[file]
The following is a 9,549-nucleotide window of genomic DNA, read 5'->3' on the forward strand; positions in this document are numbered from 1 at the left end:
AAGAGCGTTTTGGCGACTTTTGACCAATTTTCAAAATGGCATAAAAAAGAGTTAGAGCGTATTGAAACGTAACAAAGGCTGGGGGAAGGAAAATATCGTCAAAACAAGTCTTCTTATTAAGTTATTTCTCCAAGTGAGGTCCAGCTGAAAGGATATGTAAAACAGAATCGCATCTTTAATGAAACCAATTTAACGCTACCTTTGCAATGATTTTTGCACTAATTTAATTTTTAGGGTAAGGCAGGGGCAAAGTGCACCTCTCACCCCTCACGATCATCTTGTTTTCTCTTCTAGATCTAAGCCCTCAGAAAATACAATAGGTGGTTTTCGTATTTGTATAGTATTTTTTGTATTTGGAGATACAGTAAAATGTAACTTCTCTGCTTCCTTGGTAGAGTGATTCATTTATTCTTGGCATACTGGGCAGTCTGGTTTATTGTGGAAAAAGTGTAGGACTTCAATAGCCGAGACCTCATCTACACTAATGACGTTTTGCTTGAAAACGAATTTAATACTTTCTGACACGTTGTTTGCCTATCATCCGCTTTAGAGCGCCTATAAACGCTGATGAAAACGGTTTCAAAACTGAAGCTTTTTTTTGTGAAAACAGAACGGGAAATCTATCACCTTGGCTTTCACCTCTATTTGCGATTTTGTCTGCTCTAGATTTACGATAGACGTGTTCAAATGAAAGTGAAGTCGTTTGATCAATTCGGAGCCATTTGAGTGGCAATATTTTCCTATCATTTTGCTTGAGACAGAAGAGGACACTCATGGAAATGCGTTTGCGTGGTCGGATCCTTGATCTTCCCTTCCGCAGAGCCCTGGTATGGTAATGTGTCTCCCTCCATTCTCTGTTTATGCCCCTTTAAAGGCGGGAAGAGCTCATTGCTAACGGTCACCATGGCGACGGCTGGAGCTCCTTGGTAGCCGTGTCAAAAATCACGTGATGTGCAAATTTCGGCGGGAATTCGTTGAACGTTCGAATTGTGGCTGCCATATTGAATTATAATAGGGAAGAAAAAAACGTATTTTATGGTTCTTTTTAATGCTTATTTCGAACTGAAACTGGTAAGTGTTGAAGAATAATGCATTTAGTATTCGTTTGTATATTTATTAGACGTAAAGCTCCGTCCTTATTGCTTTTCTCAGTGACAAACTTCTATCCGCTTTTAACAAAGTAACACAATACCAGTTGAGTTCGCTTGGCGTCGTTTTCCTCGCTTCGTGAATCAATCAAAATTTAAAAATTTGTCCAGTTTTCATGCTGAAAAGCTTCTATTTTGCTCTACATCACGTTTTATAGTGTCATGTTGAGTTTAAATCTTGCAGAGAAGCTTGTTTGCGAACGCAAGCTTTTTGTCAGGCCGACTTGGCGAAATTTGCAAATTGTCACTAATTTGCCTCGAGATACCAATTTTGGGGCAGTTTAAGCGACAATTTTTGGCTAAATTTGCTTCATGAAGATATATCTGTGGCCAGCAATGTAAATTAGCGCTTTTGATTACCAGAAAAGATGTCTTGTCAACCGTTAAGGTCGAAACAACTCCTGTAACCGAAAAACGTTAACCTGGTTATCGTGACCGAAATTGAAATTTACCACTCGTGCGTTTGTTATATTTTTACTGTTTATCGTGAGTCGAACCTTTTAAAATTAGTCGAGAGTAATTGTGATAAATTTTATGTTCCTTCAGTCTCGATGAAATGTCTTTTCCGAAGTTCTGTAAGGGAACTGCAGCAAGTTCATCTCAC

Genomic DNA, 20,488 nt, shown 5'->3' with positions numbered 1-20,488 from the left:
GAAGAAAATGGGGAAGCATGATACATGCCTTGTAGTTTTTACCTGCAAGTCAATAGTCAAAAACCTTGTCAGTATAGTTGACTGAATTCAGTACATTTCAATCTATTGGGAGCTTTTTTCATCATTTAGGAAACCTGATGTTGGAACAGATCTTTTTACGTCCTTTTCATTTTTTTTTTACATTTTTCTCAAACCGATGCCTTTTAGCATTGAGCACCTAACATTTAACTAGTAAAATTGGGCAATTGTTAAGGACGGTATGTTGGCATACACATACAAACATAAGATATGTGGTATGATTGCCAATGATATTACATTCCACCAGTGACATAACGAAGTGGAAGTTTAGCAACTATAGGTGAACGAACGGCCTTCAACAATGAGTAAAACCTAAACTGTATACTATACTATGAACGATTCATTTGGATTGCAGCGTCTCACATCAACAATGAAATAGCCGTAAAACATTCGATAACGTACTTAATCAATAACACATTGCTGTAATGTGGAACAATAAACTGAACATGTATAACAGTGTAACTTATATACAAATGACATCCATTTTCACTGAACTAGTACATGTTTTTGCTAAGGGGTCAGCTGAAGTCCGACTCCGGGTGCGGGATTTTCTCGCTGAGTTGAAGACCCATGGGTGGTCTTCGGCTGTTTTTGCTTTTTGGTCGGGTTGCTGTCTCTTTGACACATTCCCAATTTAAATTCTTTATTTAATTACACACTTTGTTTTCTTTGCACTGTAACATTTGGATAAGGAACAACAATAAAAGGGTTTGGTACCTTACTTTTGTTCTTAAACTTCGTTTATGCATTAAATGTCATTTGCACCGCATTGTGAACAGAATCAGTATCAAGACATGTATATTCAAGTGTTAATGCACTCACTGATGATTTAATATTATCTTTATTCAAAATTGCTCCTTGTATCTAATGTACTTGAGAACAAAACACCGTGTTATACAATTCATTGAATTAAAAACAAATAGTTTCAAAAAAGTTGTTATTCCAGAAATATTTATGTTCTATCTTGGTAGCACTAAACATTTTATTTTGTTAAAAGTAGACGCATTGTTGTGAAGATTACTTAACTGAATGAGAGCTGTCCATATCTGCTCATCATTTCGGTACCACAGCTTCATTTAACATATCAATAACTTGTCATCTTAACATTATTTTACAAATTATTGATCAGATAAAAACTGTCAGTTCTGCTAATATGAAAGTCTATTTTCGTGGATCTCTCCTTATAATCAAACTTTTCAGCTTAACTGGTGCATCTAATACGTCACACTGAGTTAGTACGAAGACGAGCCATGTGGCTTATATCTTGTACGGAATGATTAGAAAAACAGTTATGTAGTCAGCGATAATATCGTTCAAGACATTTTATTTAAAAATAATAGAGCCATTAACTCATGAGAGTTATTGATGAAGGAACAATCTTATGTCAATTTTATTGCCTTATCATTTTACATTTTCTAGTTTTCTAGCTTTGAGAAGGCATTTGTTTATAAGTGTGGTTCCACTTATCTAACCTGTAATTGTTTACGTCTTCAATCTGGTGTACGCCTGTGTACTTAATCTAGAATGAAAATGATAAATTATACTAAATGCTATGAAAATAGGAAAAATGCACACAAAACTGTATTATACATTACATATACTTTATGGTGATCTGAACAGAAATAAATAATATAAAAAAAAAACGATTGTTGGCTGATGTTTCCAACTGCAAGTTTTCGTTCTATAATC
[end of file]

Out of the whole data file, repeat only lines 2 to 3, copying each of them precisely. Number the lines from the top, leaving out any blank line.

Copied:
AAGAGCGTTTTGGCGACTTTTGACCAATTTTCAAAATGGCATAAAAAAGAGTTAGAGCGTATTGAAACGTAACAAAGGCTGGGGGAAGGAAAATATCGTCAAAACAAGTCTTCTTATTAAGTTATTTCTCCAAGTGAGGTCCAGCTGAAAGGATATGTAAAACAGAATCGCATCTTTAATGAAACCAATTTAACGCTACCTTTGCAATGATTTTTGCACTAATTTAATTTTTAGGGTAAGGCAGGGGCAAAGTGCACCTCTCACCCCTCACGATCATCTTGTTTTCTCTTCTAGATCTAAGCCCTCAGAAAATACAATAGGTGGTTTTCGTATTTGTATAGTATTTTTTGTATTTGGAGATACAGTAAAATGTAACTTCTCTGCTTCCTTGGTAGAGTGATTCATTTATTCTTGGCATACTGGGCAGTCTGGTTTATTGTGGAAAAAGTGTAGGACTTCAATAGCCGAGACCTCATCTACACTAATGACGTTTTGCTTGAAAACGAATTTAATACTTTCTGACACGTTGTTTGCCTATCATCCGCTTTAGAGCGCCTATAAACGCTGATGAAAACGGTTTCAAAACTGAAGCTTTTTTTTGTGAAAACAGAACGGGAAATCTATCACCTTGGCTTTCACCTCTATTTGCGATTTTGTCTGCTCTAGATTTACGATAGACGTGTTCAAATGAAAGTGAAGTCGTTTGATCAATTCGGAGCCATTTGAGTGGCAATATTTTCCTATCATTTTGCTTGAGACAGAAGAGGACACTCATGGAAATGCGTTTGCGTGGTCGGATCCTTGATCTTCCCTTCCGCAGAGCCCTGGTATGGTAATGTGTCTCCCTCCATTCTCTGTTTATGCCCCTTTAAAGGCGGGAAGAGCTCATTGCTAACGGTCACCATGGCGACGGCTGGAGCTCCTTGGTAGCCGTGTCAAAAATCACGTGATGTGCAAATTTCGGCGGGAATTCGTTGAACGTTCGAATTGTGGCTGCCATATTGAATTATAATAGGGAAGAAAAAAACGTATTTTATGGTTCTTTTTAATGCTTATTTCGAACTGAAACTGGTAAGTGTTGAAGAATAATGCATTTAGTATTCGTTTGTATATTTATTAGACGTAAAGCTCCGTCCTTATTGCTTTTCTCAGTGACAAACTTCTATCCGCTTTTAACAAAGTAACACAATACCAGTTGAGTTCGCTTGGCGTCGTTTTCCTCGCTTCGTGAATCAATCAAAATTTAAAAATTTGTCCAGTTTTCATGCTGAAAAGCTTCTATTTTGCTCTACATCACGTTTTATAGTGTCATGTTGAGTTTAAATCTTGCAGAGAAGCTTGTTTGCGAACGCAAGCTTTTTGTCAGGCCGACTTGGCGAAATTTGCAAATTGTCACTAATTTGCCTCGAGATACCAATTTTGGGGCAGTTTAAGCGACAATTTTTGGCTAAATTTGCTTCATGAAGATATATCTGTGGCCAGCAATGTAAATTAGCGCTTTTGATTACCAGAAAAGATGTCTTGTCAACCGTTAAGGTCGAAACAACTCCTGTAACCGAAAAACGTTAACCTGGTTATCGTGACCGAAATTGAAATTTACCACTCGTGCGTTTGTTATATTTTTACTGTTTATCGTGAGTCGAACCTTTTAAAATTAGTCGAGAGTAATTGTGATAAATTTTATGTTCCTTCAGTCTCGATGAAATGTCTTTTCCGAAGTTCTGTAAGGGAACTGCAGCAAGTTCATCTCAC

Genomic DNA, 20,488 nt, shown 5'->3' with positions numbered 1-20,488 from the left: